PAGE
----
The debate within Israel between doves, who seek international backing for any Israeli operation against Iran’s nuclear facilities, and hawks, who believe that now it the time to act unilaterally if necessary, will continue in earnest this year, especially as the June and July deadline of the P5+1 negotiations with Iran approaches. Regardless of who will be Prime Minister of Israel following the March 17, 2015 elections, dealing with Iran’s nuclear program will be a top priority.
Another war with Hezbollah may be inevitable, albeit, not desired by Israel. Hassan Nasrallah, Hezbollah’s leader, vowed not to bring another war onto Lebanese soil, but he also announced that he will avenge Israel’s elimination of Hezbollah’s top military leaders, and the Israeli attacks on the weapons convoys from Syria to Lebanon.
Since the second Lebanon War in 2006, Hezbollah has built a huge arsenal of long, medium and short range rockets with a GPS guidance system that could hit all strategic points in Israel, including the Hedera power station, and Tel Aviv. Israel’s Iron-Dome will be able to intercept and destroy most of the Hezbollah rockets, but not all. It is more than likely that Israel’s Ben Gurion Airport and the seaports of Haifa and Ashdod would be out of action for several days. Hezbollah will also seek to infiltrate through underground tunnels, into Israeli towns and villages. Hezbollah is not however, an existential threat to Israel, although it is a definite strategic threat.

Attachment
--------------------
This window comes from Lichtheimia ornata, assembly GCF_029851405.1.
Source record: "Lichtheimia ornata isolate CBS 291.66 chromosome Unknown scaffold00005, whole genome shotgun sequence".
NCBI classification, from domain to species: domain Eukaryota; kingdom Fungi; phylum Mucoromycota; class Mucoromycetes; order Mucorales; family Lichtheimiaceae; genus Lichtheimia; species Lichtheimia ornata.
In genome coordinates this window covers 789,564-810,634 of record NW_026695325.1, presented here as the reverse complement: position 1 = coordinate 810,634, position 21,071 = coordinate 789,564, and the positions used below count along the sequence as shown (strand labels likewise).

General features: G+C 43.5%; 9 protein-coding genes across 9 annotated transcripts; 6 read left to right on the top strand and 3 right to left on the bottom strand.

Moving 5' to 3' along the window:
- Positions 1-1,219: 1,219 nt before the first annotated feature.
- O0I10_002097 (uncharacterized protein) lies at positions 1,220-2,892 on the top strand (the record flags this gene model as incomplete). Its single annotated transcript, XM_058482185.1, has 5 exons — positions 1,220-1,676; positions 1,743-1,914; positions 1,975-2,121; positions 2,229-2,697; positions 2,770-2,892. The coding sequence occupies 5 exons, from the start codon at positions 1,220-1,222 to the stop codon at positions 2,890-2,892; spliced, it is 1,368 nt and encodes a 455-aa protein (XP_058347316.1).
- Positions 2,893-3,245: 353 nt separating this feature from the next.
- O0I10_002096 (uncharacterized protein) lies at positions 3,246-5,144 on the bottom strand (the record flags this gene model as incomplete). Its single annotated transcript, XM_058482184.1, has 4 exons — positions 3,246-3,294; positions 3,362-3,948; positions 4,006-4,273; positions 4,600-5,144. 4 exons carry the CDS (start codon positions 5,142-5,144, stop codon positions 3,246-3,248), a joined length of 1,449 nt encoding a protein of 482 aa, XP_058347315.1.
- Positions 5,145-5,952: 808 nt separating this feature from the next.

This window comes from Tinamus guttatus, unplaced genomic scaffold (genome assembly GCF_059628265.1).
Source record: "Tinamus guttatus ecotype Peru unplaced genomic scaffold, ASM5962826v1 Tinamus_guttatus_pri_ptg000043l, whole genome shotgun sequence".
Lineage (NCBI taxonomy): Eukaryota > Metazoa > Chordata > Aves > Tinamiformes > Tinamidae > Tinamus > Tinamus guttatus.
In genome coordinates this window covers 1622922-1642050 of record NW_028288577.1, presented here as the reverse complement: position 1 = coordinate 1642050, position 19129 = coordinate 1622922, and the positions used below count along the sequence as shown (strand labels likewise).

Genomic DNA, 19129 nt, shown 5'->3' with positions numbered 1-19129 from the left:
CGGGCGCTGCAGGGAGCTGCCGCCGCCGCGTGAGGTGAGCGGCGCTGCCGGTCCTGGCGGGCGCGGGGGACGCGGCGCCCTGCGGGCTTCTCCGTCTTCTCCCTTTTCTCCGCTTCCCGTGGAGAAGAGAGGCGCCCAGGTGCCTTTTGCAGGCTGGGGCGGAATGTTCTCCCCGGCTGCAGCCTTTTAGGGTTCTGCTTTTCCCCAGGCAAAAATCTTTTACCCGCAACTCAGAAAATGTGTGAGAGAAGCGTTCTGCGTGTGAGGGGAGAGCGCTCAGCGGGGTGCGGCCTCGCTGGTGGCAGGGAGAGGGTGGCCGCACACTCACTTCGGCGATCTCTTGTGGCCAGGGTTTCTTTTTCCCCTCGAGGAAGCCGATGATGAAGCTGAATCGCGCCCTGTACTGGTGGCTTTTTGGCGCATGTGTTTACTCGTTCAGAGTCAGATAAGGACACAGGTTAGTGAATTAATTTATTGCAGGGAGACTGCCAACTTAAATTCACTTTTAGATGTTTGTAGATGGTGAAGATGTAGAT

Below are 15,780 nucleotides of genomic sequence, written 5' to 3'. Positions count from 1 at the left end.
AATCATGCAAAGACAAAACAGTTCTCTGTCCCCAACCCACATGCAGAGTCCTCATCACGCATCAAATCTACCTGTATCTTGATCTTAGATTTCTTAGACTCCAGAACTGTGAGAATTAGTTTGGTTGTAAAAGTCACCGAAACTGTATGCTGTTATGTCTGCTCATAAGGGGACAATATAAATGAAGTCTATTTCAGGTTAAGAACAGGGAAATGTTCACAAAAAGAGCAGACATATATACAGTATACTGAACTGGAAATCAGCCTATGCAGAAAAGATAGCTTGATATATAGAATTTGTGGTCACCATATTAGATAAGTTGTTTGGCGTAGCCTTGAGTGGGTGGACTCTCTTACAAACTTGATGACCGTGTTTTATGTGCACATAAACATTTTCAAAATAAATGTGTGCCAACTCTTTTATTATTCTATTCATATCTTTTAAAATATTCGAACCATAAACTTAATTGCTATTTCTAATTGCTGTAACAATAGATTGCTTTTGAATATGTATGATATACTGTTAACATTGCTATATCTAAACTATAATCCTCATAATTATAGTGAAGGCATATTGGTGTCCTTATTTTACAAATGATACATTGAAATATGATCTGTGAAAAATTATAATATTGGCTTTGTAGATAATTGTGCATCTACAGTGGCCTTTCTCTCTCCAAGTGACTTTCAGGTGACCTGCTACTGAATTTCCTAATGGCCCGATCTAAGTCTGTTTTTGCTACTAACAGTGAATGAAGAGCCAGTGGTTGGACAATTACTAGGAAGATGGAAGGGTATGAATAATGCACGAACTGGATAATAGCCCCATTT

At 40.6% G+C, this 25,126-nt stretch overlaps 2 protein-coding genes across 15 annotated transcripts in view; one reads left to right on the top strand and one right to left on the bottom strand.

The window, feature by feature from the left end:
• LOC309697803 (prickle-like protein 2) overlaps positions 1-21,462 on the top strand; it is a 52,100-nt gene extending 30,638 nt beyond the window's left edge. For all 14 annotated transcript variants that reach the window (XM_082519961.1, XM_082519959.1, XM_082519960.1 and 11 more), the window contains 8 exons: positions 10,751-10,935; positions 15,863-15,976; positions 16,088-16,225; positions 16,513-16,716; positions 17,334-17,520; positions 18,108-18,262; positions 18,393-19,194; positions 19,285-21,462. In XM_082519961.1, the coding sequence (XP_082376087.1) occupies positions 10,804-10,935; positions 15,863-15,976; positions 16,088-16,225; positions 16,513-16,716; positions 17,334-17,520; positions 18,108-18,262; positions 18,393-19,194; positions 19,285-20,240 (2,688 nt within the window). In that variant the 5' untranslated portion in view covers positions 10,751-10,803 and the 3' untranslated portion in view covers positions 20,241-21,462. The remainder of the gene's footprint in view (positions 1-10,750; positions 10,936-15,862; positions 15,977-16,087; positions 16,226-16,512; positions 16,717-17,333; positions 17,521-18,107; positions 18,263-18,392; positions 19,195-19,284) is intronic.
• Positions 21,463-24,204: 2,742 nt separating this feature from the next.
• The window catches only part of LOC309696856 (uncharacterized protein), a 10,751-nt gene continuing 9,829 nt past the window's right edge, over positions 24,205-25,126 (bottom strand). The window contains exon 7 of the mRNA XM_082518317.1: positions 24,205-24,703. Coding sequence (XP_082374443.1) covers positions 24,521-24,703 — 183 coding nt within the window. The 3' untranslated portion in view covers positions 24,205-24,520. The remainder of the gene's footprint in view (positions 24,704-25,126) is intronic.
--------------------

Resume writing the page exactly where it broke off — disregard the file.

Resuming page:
The growing presence of al-Qaeda (al-Nusra Front) and other jihadist forces, including the Islamic State in the Golan area, guarantees that a serious confrontation with the IDF (Israel Defense Forces) will occur. At the moment these forces are preoccupied with combatting the Assad regime and battling each other. But, as soon as they can stabilize their hold on territory, one can be sure of their terror attacks against Israel.
Tel Aviv has now become the arena for a Palestinian stabbing campaign, following numerous stabbing incidents last year in Jerusalem. NPR reported (January 21, 2015) “A Palestinian man is accused of stabbing 11 people (Jews) on a bus in central Tel Aviv today, wounding three seriously, before he was shot in the leg by Israeli police, who took him in for questioning.”